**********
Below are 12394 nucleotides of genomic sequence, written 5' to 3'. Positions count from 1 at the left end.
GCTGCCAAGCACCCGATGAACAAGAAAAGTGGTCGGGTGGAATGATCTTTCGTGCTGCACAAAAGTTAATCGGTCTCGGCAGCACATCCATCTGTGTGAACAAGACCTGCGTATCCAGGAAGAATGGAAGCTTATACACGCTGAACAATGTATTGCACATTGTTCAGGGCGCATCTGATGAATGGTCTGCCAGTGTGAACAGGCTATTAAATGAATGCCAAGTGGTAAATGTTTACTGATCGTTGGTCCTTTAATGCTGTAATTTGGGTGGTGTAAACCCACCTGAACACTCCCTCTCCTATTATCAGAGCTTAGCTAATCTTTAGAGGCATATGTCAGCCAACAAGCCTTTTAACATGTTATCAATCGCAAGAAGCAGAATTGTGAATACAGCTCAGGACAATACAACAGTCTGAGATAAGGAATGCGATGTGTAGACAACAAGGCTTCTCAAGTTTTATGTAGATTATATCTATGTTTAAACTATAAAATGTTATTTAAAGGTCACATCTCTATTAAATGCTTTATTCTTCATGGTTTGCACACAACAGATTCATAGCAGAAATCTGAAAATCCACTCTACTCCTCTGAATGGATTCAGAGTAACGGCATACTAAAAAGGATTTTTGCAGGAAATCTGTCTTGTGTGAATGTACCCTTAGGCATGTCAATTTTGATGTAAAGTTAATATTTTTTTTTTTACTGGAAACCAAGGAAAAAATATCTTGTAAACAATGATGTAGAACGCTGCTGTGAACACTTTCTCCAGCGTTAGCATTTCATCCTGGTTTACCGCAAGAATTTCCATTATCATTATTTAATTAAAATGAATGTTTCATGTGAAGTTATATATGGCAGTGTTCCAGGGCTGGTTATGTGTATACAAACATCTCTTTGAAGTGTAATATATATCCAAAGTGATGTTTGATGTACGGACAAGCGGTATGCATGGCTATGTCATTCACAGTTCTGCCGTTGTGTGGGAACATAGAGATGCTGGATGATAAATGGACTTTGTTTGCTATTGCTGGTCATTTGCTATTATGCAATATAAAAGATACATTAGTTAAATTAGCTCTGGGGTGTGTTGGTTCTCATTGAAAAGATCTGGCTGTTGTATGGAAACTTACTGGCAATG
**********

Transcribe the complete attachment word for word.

Below are 12394 nucleotides of genomic sequence, written 5' to 3'. Positions count from 1 at the left end.
GCTGCCAAGCACCCGATGAACAAGAAAAGTGGTCGGGTGGAATGATCTTTCGTGCTGCACAAAAGTTAATCGGTCTCGGCAGCACATCCATCTGTGTGAACAAGACCTGCGTATCCAGGAAGAATGGAAGCTTATACACGCTGAACAATGTATTGCACATTGTTCAGGGCGCATCTGATGAATGGTCTGCCAGTGTGAACAGGCTATTAAATGAATGCCAAGTGGTAAATGTTTACTGATCGTTGGTCCTTTAATGCTGTAATTTGGGTGGTGTAAACCCACCTGAACACTCCCTCTCCTATTATCAGAGCTTAGCTAATCTTTAGAGGCATATGTCAGCCAACAAGCCTTTTAACATGTTATCAATCGCAAGAAGCAGAATTGTGAATACAGCTCAGGACAATACAACAGTCTGAGATAAGGAATGCGATGTGTAGACAACAAGGCTTCTCAAGTTTTATGTAGATTATATCTATGTTTAAACTATAAAATGTTATTTAAAGGTCACATCTCTATTAAATGCTTTATTCTTCATGGTTTGCACACAACAGATTCATAGCAGAAATCTGAAAATCCACTCTACTCCTCTGAATGGATTCAGAGTAACGGCATACTAAAAAGGATTTTTGCAGGAAATCTGTCTTGTGTGAATGTACCCTTAGGCATGTCAATTTTGATGTAAAGTTAATATTTTTTTTTTTACTGGAAACCAAGGAAAAAATATCTTGTAAACAATGATGTAGAACGCTGCTGTGAACACTTTCTCCAGCGTTAGCATTTCATCCTGGTTTACCGCAAGAATTTCCATTATCATTATTTAATTAAAATGAATGTTTCATGTGAAGTTATATATGGCAGTGTTCCAGGGCTGGTTATGTGTATACAAACATCTCTTTGAAGTGTAATATATATCCAAAGTGATGTTTGATGTACGGACAAGCGGTATGCATGGCTATGTCATTCACAGTTCTGCCGTTGTGTGGGAACATAGAGATGCTGGATGATAAATGGACTTTGTTTGCTATTGCTGGTCATTTGCTATTATGCAATATAAAAGATACATTAGTTAAATTAGCTCTGGGGTGTGTTGGTTCTCATTGAAAAGATCTGGCTGTTGTATGGAAACTTACTGGCAATG